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New York Law Restricts Employer E-Spying
New York State recently passed a law requiring employers to give notice to employees if they monitor employees’ telephone, email, and internet activity.
Section 52-c of the New York Civil Rights Act requires employers to provide written notice of e-monitoring individually to new employees. If the employee doesn’t sign an acknowledgement of the notice, the notice is invalid. Further, the notice must inform the employee of monitoring of telephone, email, internet, or use of any electronic device (including computer, telephone, wire, radio or fax). Notice must also be posted in a conspicuous spot in the workplace.
The employer does not have to inform employees about computer system maintenance and protection such as spam filters and volume controls.
Realistically speaking, this means an extra form for New York employees to sign during the hiring process. If a new hire refuses to sign, in all probability the employer could refuse to keep the person on the job. Additionally, there is no private right of action, meaning employees can’t individually sue employers for violations of this law. But employees can report employers to the New York State Attorney General, who can impose monetary penalties. Repeat offenders will be assessed increasingly stiff penalties.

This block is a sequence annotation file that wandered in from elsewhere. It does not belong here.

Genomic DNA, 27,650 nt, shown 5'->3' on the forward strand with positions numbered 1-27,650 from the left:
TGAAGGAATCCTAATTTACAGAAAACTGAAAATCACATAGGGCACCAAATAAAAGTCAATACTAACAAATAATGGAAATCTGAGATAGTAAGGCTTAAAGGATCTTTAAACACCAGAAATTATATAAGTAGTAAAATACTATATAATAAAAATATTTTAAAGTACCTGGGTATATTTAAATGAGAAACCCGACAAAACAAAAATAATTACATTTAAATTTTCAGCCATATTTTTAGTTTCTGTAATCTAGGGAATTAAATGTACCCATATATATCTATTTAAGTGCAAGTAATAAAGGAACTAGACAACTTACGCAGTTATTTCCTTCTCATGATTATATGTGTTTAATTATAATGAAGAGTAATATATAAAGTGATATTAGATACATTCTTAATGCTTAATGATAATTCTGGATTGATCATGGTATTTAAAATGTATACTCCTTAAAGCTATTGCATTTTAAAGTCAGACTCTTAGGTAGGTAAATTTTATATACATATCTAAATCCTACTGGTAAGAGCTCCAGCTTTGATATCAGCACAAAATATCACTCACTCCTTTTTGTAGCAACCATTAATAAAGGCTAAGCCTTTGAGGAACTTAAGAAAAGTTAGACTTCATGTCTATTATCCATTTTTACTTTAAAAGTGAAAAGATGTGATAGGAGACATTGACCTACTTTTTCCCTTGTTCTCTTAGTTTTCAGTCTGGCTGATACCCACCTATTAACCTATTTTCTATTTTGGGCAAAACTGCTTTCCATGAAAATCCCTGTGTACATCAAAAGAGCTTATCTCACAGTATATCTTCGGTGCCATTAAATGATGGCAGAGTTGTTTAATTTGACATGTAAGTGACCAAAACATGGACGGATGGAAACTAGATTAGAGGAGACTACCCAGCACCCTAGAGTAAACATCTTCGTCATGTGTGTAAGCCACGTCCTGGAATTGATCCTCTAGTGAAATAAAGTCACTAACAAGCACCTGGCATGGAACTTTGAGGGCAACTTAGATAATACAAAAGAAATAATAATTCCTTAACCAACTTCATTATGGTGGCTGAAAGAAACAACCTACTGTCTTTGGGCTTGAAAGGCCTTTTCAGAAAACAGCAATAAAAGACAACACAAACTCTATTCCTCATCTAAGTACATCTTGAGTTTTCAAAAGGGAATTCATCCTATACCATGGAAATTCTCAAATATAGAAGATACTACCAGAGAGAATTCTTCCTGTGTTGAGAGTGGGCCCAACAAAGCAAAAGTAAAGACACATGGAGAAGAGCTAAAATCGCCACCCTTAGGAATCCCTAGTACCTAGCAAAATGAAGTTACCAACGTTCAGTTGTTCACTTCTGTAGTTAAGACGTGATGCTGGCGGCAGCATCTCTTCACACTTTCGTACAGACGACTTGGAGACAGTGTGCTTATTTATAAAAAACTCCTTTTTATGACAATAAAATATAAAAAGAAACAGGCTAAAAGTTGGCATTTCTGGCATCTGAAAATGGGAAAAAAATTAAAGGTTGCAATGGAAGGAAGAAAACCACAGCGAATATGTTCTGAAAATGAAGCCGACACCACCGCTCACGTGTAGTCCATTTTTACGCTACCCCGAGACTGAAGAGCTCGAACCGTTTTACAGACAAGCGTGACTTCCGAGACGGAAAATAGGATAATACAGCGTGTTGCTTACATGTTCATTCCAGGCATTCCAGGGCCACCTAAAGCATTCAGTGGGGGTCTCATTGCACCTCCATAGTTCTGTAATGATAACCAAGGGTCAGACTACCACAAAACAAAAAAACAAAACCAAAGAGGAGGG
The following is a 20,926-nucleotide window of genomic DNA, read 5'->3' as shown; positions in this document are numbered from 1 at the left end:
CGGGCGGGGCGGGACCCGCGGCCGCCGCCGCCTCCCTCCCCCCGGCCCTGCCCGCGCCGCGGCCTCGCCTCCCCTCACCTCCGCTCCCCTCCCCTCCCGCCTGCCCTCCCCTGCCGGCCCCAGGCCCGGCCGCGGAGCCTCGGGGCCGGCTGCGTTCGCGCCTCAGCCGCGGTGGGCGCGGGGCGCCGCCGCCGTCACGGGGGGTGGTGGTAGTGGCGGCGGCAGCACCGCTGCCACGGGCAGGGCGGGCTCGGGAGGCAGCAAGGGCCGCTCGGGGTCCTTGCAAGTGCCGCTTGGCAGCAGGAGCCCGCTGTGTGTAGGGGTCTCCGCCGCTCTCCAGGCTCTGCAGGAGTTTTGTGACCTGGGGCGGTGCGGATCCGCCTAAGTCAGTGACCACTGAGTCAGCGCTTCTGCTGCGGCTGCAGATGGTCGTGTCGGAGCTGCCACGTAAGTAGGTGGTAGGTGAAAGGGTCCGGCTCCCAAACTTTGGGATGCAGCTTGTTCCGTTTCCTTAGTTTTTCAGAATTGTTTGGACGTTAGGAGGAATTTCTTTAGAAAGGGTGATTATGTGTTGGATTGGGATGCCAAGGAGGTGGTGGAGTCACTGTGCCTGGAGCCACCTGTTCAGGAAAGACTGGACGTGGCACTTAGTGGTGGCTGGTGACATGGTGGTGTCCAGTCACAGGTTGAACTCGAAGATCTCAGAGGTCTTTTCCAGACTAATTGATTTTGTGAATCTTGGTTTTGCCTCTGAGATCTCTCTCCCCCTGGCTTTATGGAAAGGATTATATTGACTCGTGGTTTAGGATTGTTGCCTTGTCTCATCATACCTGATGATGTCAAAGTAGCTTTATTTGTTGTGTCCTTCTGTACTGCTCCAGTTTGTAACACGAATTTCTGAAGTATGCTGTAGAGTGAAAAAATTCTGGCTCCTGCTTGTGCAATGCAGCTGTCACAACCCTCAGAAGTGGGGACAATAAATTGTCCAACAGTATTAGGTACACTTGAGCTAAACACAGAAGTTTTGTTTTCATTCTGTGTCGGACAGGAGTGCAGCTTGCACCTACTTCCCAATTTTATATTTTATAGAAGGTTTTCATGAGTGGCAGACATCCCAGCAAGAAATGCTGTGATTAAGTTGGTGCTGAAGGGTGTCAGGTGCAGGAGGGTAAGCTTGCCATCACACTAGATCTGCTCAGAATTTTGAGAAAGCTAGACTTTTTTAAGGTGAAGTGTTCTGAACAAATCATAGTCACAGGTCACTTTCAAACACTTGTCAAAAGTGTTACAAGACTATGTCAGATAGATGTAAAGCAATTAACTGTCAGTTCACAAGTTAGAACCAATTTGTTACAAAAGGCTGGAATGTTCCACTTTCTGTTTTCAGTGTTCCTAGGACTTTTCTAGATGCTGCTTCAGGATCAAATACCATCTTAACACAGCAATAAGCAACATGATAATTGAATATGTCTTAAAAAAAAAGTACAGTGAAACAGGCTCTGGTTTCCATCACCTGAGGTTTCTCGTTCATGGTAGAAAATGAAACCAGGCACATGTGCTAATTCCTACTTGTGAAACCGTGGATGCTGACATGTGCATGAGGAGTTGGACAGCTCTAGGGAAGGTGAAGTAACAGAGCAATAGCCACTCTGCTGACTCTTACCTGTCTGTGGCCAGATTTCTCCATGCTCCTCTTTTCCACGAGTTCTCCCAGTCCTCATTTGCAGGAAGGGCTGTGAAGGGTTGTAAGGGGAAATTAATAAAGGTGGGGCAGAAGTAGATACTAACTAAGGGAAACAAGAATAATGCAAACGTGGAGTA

The law goes into effect on May 7, 2022. If you are concerned about how your employer is monitoring you, it’s not a bad idea to call the attorney general or speak with a workers’ rights attorney in your jurisdiction.